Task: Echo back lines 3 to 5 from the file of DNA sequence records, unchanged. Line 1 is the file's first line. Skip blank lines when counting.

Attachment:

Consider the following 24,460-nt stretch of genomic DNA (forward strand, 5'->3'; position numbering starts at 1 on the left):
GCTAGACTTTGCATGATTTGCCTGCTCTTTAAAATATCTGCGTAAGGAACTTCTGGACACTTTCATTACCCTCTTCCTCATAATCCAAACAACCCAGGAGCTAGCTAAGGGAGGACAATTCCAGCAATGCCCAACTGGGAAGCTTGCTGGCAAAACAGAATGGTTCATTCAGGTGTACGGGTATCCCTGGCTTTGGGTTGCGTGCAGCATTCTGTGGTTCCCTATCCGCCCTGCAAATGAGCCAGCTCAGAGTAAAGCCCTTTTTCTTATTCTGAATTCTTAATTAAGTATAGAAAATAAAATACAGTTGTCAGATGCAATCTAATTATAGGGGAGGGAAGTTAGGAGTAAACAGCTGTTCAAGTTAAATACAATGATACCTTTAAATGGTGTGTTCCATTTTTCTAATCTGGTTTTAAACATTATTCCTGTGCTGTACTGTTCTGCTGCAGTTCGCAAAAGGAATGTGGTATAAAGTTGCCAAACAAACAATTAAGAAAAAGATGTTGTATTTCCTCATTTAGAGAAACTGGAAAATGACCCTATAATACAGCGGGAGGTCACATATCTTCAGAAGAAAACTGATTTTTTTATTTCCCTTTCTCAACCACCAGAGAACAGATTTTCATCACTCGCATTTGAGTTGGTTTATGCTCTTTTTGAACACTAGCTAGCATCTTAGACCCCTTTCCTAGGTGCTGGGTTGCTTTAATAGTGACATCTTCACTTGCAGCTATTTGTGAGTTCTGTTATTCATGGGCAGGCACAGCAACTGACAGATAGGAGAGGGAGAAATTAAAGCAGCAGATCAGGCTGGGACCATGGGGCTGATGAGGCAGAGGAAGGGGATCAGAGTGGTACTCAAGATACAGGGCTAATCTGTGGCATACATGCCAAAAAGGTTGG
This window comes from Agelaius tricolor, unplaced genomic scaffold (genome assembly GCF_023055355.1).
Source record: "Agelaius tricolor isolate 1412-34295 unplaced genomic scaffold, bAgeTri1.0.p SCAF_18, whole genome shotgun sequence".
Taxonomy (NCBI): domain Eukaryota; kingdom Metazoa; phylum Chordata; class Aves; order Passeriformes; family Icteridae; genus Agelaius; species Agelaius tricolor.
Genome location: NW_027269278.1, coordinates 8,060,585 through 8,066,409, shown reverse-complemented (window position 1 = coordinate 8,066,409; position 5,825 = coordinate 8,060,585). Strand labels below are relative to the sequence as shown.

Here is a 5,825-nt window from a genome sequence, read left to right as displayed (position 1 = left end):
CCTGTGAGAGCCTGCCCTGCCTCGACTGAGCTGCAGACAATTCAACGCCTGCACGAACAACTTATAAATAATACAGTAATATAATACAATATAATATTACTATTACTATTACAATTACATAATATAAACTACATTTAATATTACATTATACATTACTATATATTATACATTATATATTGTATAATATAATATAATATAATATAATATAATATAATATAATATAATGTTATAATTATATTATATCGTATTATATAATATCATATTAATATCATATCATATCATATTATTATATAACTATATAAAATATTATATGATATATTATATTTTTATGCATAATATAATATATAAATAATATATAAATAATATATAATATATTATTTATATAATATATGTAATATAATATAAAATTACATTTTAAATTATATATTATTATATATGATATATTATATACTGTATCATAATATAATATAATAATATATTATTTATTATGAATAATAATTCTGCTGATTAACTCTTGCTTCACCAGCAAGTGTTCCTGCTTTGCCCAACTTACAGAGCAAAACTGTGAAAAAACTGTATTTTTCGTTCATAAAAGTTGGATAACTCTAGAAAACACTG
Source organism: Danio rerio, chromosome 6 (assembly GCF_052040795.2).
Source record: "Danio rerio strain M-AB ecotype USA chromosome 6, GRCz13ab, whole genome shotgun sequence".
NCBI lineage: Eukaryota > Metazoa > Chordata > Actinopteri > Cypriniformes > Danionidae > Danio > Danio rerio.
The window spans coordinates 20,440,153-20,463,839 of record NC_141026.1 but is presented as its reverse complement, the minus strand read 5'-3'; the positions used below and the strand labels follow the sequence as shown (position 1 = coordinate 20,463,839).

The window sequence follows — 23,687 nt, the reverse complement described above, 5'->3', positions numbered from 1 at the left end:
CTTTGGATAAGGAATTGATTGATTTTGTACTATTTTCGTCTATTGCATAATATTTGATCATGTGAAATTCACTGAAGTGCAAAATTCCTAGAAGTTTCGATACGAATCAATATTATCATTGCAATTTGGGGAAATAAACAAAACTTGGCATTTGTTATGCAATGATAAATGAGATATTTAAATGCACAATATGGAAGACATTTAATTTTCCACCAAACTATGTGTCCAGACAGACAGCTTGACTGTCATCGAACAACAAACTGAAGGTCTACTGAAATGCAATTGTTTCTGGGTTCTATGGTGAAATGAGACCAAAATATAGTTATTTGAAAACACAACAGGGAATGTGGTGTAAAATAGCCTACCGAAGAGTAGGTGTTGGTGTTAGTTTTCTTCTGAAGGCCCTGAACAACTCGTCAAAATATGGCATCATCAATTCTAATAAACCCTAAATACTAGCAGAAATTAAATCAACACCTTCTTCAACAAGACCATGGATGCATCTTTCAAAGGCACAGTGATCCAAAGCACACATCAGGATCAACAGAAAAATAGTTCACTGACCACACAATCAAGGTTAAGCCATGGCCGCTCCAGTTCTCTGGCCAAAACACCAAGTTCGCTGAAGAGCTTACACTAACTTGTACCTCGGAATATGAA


This window comes from Agelaius tricolor, unplaced genomic scaffold (genome assembly GCF_023055355.1).
Source record: "Agelaius tricolor isolate 1412-34295 unplaced genomic scaffold, bAgeTri1.0.p SCAF_18, whole genome shotgun sequence".
Taxonomy (NCBI): domain Eukaryota; kingdom Metazoa; phylum Chordata; class Aves; order Passeriformes; family Icteridae; genus Agelaius; species Agelaius tricolor.